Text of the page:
year = "2018",
month = "2",
doi = "10.1007/s10764-017-0010-x",
language = "English",
volume = "39",
pages = "49–64",
journal = "International Journal of Primatology",
issn = "0164-0291",
publisher = "SPRINGER NEW YORK LLC",
number = "1",

}

TY - JOUR

T1 - Metabarcoding gastrointestinal nematodes in sympatric endemic and non-endemic species in Ranomafana National Park, Madagascar

AU - Aivelo, Tuomas Juho Eero

AU - Medlar, Alan John

AU - Löytynoja, Ari Pekka

AU - Laakkonen, Juha Tapio

AU - Jernvall, Jukka Tapani

PY - 2018/2

Y1 - 2018/2

N2 - Sympatric species are known to host the same parasites species. Nevertheless, surveys examining parasite assemblages in sympatric species are rare. To understand how parasite assemblages in sympatric host species differ in a given locality, we used a noninvasive identification method based on high-throughput sequencing. We collected fecal samples from sympatric species in Ranomafana National Park, Madagascar, from September to December in 2010, 2011, and 2012 and identified their parasites by metabarcoding, sequencing a region of the small ribosomal subunit (18S) gene. Our survey included 11 host species, including endemic primates, rodents, frogs, gastropods, and nonendemic rats and dogs. We collected 872 samples, of which 571 contained nematodes and 249 were successfully sequenced. We identified nine putative species of parasites, although their correspondence to actual parasite species is not clear as the resolution of the marker gene differs between nematode clades. For the host species that we successfully sampled with 10 or more positive occurrences of nematodes, i.e., mouse lemurs (Microcebus rufus), black rats (Rattus rattus), and frogs (Anura), the parasite assemblage compositions differed significantly among host species, sampling sites, and sampling years. Our metabarcoding method shows promise in interrogating parasite assemblages in sympatric host species and our results emphasize the importance of choosing marker regions for parasite identification accuracy.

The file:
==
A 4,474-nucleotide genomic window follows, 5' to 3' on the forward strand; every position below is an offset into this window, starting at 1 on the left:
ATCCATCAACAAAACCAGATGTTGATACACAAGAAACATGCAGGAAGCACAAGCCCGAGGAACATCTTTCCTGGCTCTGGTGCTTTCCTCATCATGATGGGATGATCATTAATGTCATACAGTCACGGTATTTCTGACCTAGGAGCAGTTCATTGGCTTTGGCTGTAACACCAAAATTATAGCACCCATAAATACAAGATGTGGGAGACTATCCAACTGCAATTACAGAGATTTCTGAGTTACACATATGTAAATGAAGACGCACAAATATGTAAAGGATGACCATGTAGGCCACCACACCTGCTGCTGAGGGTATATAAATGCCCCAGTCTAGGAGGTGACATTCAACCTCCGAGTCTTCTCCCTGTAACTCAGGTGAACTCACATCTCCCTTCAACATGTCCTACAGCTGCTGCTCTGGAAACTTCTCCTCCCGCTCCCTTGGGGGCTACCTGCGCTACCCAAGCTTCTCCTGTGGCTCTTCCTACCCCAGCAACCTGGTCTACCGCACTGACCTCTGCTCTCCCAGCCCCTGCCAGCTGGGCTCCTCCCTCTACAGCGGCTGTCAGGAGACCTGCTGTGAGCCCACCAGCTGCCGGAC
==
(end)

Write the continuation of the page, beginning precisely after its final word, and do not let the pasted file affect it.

AB - Sympatric species are known to host the same parasites species. Nevertheless, surveys examining parasite assemblages in sympatric species are rare. To understand how parasite assemblages in sympatric host species differ in a given locality, we used a noninvasive identification method based on high-throughput sequencing. We collected fecal samples from sympatric species in Ranomafana National Park, Madagascar, from September to December in 2010, 2011, and 2012 and identified their parasites by metabarcoding, sequencing a region of the small ribosomal subunit (18S) gene. Our survey included 11 host species, including endemic primates, rodents, frogs, gastropods, and nonendemic rats and dogs. We collected 872 samples, of which 571 contained nematodes and 249 were successfully sequenced. We identified nine putative species of parasites, although their correspondence to actual parasite species is not clear as the resolution of the marker gene differs between nematode clades. For the host species that we successfully sampled with 10 or more positive occurrences of nematodes, i.e., mouse lemurs (Microcebus rufus), black rats (Rattus rattus), and frogs (Anura), the parasite assemblage compositions differed significantly among host species, sampling sites, and sampling years. Our metabarcoding method shows promise in interrogating parasite assemblages in sympatric host species and our results emphasize the importance of choosing marker regions for parasite identification accuracy.

KW - 1181 Ecology, evolutionary biology

KW - Invasive species

KW - Lemurs

KW - Metabarcoding

KW - Noninvasive sampling

KW - Parasites

KW - ALOUATTA-PALLIATA-MEXICANA

KW - NONINVASIVE ASSESSMENT

KW - RAIN-FORESTS

KW - DNA BARCODE

KW - PARASITES

KW - BIODIVERSITY

KW - TRANSMISSION

KW - COMMUNITIES

KW - POPULATIONS

KW - DIVERSITY

U2 - 10.1007/s10764-017-0010-x

DO - 10.1007/s10764-017-0010-x

M3 - Article

VL - 39

SP - 49

EP - 64

JO - International Journal of Primatology

JF - International Journal of Primatology

SN - 0164-0291

IS - 1

ER -